Drizzle the icing over the cake and allow it to ooze down the sides a little.

Sprinkle the toasted coconut on top.

Bask in the glory of the wonderful thing you have created.


Famous Faces’ Favourite Fancies – Classic Victoria sponge…with buttercream

This is a repost of something originally posted in July 2011. I know blogger had a “mishap” and posts were lost on many peoples’ blogs. I didn’t think I had been affected until I tried to locate this post. Sadly, all your lovely comments have been lost. Probably some other posts of mine have also been lost and – if I become aware – I will repost those too. This week’s new post will follow shortly!)

I can’t tell you how thrilled I was to receive a reply from Julie Walters, and I was even more thrilled that she chose the queen of cakes, a Victoria sponge.

Julie Walters – a bona fide National Treasure – needs no introduction from me. If you need any reminder of her work she is (depending on your age, geographic location etc):

Mrs Overall in Acorn Antiques (I can still never say the word “macaroons” without turning it into a Mrs O impression);
Pauline Mole aka Adrian Mole’s mum;
Rita in Educating Rita (one of my all time favourite films);
Ron Weasley’s mum in the Harry Potter films;
Annie, one of the naughty WI ladies in Calendar Girls (I can’t advocate using cakes that way!);
Billy Elliot’s dance teacher in…er…Billy Elliot;
Rosie in Mamma Mia.

A classic victoria sponge has two key elements. Firstly, the weight of the ingredients is determined by the weight of the eggs in their shells. Secondly, it must be sandwiched only with jam – no cream or buttercream. It was with the second point that I hit a snag; when I told Mr CC I was making a classic victoria sponge thus could only use jam he said quietly, in a wounded puppy kind of way, “but I like buttercream”. To cut a long story short (if it isn’t already too late) – my classic victoria sponge now has added buttercream. I know this means it can’t be deemed a classic victoria sponge…so feel free to omit it if you’re more of a purist than me.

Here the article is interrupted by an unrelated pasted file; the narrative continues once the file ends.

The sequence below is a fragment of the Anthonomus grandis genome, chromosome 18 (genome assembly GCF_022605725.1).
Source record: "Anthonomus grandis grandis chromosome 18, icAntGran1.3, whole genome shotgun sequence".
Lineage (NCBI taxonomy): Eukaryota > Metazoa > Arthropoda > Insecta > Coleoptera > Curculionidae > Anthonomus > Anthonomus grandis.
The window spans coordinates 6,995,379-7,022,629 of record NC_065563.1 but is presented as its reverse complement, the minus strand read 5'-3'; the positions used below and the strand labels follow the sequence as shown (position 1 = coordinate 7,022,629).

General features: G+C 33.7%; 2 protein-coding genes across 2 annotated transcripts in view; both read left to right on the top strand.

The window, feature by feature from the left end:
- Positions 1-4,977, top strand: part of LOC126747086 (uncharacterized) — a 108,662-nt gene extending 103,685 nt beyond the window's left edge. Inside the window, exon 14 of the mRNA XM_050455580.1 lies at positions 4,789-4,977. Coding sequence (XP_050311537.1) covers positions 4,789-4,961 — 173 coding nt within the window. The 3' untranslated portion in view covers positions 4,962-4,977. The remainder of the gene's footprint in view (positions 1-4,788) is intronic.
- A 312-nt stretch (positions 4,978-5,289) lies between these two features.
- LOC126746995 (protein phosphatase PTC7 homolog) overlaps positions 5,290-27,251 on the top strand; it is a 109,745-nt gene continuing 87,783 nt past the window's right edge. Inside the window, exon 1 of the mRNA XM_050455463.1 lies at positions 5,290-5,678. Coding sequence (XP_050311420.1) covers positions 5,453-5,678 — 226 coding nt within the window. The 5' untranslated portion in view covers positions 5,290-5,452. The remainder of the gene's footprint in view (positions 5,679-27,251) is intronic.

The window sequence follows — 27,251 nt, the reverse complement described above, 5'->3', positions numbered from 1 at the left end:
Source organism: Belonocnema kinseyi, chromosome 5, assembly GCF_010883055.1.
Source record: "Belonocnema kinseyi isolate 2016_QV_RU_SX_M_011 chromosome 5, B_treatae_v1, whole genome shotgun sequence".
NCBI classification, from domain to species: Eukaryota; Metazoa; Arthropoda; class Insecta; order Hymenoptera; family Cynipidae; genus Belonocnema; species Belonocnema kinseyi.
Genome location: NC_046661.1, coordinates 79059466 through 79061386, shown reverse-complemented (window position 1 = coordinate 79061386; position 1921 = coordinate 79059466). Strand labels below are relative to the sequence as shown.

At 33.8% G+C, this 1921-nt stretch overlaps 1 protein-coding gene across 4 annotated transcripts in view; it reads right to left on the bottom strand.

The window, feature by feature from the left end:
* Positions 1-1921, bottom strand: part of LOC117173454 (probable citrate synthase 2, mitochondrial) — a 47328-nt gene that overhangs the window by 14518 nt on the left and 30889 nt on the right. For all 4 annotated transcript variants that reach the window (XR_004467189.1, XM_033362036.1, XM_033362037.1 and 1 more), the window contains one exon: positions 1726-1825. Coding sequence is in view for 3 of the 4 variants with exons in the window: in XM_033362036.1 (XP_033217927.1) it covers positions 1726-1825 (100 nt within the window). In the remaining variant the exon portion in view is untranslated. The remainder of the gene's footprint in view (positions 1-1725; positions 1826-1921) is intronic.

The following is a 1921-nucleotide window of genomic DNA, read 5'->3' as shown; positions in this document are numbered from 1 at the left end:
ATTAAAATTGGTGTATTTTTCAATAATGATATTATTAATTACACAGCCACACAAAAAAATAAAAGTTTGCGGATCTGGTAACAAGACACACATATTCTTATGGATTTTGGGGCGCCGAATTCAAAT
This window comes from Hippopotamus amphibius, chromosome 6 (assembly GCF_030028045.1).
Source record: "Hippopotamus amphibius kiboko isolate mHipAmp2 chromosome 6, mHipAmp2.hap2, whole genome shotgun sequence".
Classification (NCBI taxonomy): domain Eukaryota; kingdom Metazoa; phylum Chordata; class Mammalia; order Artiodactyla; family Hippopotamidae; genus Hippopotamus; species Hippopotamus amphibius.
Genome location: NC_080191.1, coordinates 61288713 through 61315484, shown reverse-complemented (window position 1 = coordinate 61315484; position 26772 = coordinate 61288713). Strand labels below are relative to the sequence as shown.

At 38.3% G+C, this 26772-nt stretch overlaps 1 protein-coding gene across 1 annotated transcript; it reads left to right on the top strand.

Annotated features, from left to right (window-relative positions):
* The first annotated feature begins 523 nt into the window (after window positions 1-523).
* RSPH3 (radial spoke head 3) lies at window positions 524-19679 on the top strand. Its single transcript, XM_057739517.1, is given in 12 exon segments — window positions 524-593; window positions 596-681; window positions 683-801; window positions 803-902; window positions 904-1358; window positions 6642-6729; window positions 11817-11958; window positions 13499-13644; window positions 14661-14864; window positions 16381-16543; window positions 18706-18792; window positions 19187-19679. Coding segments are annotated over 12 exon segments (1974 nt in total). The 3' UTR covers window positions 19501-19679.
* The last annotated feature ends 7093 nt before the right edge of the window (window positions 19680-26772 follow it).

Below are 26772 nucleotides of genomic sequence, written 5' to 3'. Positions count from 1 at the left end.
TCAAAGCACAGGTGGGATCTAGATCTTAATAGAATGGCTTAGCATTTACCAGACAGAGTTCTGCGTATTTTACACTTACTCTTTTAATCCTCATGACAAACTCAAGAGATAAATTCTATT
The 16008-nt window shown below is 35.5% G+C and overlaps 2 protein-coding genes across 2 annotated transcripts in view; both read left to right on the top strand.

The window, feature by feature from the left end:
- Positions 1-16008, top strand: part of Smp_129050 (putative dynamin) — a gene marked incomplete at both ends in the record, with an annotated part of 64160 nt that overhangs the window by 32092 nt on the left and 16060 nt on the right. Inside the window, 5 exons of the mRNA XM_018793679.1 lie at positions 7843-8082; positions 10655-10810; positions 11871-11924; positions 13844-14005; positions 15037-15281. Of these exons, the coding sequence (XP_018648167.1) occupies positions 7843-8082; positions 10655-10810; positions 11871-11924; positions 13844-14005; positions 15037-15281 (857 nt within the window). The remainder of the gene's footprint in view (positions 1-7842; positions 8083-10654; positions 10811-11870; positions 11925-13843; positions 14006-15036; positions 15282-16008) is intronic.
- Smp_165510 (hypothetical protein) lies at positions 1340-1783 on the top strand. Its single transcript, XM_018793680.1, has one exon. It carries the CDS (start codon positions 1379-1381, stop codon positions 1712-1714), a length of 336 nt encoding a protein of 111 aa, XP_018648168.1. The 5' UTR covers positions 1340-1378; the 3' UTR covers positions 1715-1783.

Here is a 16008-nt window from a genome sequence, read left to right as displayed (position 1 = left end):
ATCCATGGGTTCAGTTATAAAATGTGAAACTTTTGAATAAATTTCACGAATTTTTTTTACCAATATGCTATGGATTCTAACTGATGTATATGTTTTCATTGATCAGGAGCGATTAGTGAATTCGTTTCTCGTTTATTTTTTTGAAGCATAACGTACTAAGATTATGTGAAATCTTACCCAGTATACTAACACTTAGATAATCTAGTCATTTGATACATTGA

It did feel weird weighing the eggs in their shells and then using this measurement for all the other ingredients, but if it’s good enough for Mrs Beeton it’s good enough for me!

The sponge was different to the more modern sponge recipes with prescribed quantities; it was richer, more buttery, yellower and had a moist rather than crumbly texture.

Here’s my top tip for transporting a sandwich cake; I have found that – in transit – the top layer can slide off the buttercream filling making a bit of a mess. By wrapping the cake in a collar of baking paper it holds everything in place. I think I might start wearing a collar of baking paper...

My nephew, The Boy Wonder, has a lovely dog called Monty. He’s in late puppyhood and is about to celebrate his first birthday. We offered him some sponge (the first cake he’s ever had) to see what he thought; here he is inspecting it...

...before deciding that it really was pretty tasty stuff:

Finally, if you want to see a masterclass in comic timing from Julie Walters then please watch this classic sketch from “Victoria Wood as Seen on TV”. It has entered our family language as a description of when it’s difficult to walk i.e. “my back was so sore and stiff I was walking like Two Soups.” Click here to see the "Two Soups sketch".


For the sponge:
4 eggs
Unsalted butter, at room temperature
Caster sugar
Self-raising flour
1 tsp vanilla extract
A little milk, if necessary

For the buttercream, if using:
75g unsalted butter, at room temperature
150g icing sugar
1 teaspoon vanilla extract

To assemble the cake:
Raspberry jam
Icing sugar or caster sugar, for dusting


Preheat the oven to 180˚C/fan oven 160˚C/350˚F/gas mark 4.

Line two 20cm sandwich cake tins with baking paper; just to be sure, I line the base and sides of the tin.